Fandango--- errrr scratch that......ahhhh Boléro

Long time ago, Columbia records offered "record clubs".  You would pick half a dozen off a list and get them for about $1 and then agree to buy 3 more in the next year.  Trick was then sent you one a month as a "member selection" and you had to send them back if you didn't want to pay.  Ouch.

My sister joined for me and this was one of the ones she picked.   Mary Jane had a green record player from college that could play 33 1/3rds and in the evenings when everyone was out, I used to haul it out of her room (secretly of course as it was "do not touch it or I'll kill you") to the living room and listen to this same record until the grooves wore out.  I still have it 60 years later.

Side One had Escales as the opener and side two closed with Bolero.  I like the other pieces but they were mostly "fly over" tracks.  The meat was always, for me, Bolero.

Ida Rubenstein/Gustave Samazeuilh concept
"The work had its genesis in a commission from the dancer Ida Rubinstein.  While on vacation at St Jean-de-Luz, Ravel went to the piano and played a melody with one finger to his friend Gustave Samazeuilh, saying "Don't you think this theme has an insistent quality? I'm going to try and repeat it a number of times without any development, gradually increasing the orchestra as best I can."  This piece was initially called Fandango, but its title was soon changed to "Boléro".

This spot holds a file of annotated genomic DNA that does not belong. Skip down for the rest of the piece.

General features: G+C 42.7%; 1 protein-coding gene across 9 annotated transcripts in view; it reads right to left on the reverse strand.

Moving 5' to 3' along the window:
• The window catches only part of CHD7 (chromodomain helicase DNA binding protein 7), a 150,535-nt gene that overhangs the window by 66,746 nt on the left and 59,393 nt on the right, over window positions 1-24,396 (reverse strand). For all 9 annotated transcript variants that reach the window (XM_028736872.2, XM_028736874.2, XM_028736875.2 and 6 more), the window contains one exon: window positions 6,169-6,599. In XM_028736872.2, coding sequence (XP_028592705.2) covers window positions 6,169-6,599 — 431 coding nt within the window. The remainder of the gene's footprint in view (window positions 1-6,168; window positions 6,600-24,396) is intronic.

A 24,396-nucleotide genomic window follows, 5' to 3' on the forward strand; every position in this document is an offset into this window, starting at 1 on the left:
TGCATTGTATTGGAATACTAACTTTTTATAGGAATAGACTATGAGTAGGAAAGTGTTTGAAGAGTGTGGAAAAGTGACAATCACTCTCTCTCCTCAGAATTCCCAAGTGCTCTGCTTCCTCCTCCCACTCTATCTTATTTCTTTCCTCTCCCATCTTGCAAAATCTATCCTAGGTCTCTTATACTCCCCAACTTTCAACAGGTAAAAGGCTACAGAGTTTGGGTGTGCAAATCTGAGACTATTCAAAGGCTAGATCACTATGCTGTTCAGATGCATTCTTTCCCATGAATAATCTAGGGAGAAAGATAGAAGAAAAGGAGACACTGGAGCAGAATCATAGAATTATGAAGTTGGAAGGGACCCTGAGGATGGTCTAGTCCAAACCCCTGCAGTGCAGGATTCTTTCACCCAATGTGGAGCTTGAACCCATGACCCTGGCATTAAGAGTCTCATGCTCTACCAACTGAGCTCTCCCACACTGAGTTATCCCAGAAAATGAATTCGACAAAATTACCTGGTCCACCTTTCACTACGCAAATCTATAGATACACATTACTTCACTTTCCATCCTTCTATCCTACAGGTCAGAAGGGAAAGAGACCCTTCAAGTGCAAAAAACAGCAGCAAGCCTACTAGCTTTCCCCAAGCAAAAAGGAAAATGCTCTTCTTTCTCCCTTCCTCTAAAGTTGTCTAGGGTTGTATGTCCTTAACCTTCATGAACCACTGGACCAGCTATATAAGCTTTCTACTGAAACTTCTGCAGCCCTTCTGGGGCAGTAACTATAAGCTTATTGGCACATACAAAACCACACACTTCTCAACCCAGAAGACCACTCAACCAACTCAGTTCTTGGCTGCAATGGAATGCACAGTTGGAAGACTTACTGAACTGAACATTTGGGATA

A scenario by Rubinstein and Nijinska was printed in the program for the premiere:

"Inside a tavern in Spain, people dance beneath the brass lamp hung from the ceiling. [In response] to the cheers to join in, the female dancer has leapt onto the long table and her steps become more and more animated". 

Ravel himself, however, had a different conception of the work: his preferred stage design was of an open-air setting with a factory in the background, reflecting the mechanical nature of the music".

Anyway, I never tire of the piece and to this day I find new performances and always find it fresh.  Here is, perhaps, the freshest I've ever heard - but there is always tomorrow.